Broadband cable

If you’ve been looking at different business broadband options, you’ve probably seen leased lines mentioned a few times. But what are they and how are they different to your current broadband?

In this article we’re going to cover a few of the major differences between the two types of connection, focussing less on the technical details and more on the actual benefits that one connection may have over the other when it comes to providing high-speed, reliable business internet

1. Speed 

Leased lines offer much higher speeds than standard broadband connections. Speeds of up to 10Gbps (10,000 Mbps) are available on some leased lines, far superior to the FTTC connections which average between 50 and 100Mbps. 

2. Price 

Obviously, this increase in speed comes with an increase in price. Leased lines have a higher monthly cost than any other broadband connection. 

3. Improved Up/Down Ratio 

One of the aspects that makes leased lines ideal for business use is their improved up/down ratio. Whereas home users consume far more data than they upload, the same is not always true of businesses. Video calling, cloud services and data backup all require a healthy upload speed. 

4. Uncontested Lines 

Standard broadband is always “contested” meaning that you are sharing your line with other users with the same provider. This means that the internet connection can become slower or less reliable at busier times of day. Leased lines are “uncontested” meaning they are a direct connection from your premises to your ISP’s and are not shared by any other users.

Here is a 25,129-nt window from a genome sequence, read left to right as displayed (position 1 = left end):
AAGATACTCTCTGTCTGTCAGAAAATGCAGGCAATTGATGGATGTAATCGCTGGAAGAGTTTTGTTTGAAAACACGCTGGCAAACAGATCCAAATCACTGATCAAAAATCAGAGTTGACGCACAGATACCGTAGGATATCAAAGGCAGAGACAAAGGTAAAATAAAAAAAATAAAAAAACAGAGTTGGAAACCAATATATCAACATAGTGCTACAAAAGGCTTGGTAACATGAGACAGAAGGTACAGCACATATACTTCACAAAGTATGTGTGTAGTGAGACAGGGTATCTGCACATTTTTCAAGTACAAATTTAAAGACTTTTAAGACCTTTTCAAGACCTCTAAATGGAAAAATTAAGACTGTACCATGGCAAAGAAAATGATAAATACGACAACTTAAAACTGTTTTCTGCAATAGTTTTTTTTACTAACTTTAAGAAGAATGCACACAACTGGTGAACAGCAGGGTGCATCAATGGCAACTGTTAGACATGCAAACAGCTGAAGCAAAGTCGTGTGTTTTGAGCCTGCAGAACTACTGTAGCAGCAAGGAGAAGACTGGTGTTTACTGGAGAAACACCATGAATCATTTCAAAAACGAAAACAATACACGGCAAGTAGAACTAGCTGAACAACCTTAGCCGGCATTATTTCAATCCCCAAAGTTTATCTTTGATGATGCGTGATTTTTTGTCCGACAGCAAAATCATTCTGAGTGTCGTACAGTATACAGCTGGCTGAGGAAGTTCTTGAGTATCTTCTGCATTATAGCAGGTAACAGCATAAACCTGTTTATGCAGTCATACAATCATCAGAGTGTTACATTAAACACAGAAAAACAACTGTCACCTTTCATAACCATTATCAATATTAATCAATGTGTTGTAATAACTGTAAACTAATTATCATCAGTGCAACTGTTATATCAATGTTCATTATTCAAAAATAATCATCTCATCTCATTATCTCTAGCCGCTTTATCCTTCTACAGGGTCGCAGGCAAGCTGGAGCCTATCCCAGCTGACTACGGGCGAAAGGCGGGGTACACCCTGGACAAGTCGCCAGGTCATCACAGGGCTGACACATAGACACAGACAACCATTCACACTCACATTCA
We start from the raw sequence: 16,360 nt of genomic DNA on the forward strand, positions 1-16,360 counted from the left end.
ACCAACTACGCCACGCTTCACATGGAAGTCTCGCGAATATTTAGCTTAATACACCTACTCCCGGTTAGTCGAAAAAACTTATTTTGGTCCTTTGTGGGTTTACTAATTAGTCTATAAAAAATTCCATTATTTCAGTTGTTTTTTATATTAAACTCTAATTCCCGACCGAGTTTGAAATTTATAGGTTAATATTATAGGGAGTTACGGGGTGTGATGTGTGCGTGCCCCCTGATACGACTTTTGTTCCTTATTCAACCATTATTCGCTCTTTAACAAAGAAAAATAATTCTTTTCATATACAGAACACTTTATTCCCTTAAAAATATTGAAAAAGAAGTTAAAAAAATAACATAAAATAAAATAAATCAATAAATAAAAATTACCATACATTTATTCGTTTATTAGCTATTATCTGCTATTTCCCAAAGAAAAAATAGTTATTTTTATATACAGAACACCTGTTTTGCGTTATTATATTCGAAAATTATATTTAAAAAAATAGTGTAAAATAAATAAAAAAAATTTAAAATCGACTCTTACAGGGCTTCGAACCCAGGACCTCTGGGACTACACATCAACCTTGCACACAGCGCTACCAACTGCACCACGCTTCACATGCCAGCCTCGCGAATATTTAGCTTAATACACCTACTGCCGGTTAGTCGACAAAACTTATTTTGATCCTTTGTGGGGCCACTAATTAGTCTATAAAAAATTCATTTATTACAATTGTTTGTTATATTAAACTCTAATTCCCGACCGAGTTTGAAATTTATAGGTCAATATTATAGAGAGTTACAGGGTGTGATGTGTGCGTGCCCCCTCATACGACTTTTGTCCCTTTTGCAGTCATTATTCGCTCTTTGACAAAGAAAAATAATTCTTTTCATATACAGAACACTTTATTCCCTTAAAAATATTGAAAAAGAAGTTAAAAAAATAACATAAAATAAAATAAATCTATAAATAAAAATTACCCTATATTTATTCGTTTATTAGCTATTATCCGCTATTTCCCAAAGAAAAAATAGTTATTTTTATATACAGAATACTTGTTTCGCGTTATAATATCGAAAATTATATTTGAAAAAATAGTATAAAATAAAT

5. Improved SLAs 

The Service Level Agreements (SLAs) on leased lines are some of the most stringent and customer-friendly in the industry. The majority have uptime guarantees of at least 99.9%. Though these guarantees are offered by some business broadband packages they are unheard of on home broadband packages.

6. Reliable Fibre Connections 

A difference between leased lines and broadband is that the former tend to be completely fibre connections, while the latter tend to (at least partially) operate over copper wiring. Copper wiring is less reliable and more susceptible to the elements that a fibre connection. 

7. Contract Length 

Broadband contracts are often sold in 6- or 12-month blocks, or as a monthly rolling contract.  

Leased line contracts are almost always for 36 months but their improved speeds mean they are more “future proof” than a standard broadband connection. 

8. Proactive Monitoring 

Unlike commercial broadband, leased lines are monitored 24/7 for faults. This means that often, any connection problems have already been detected and fixed by your ISP before you would notice them. 

9. Truly Unlimited 

Many broadband packages which are sold as “unlimited broadband” are in fact subject to a “fair use” clause which allows your ISP to throttle the speed during busy times or after you have downloaded a certain amount during a month. 

All leased lines are true unlimited broadband with no throttling and no upload or download limits. 

10. Lead Time For Installation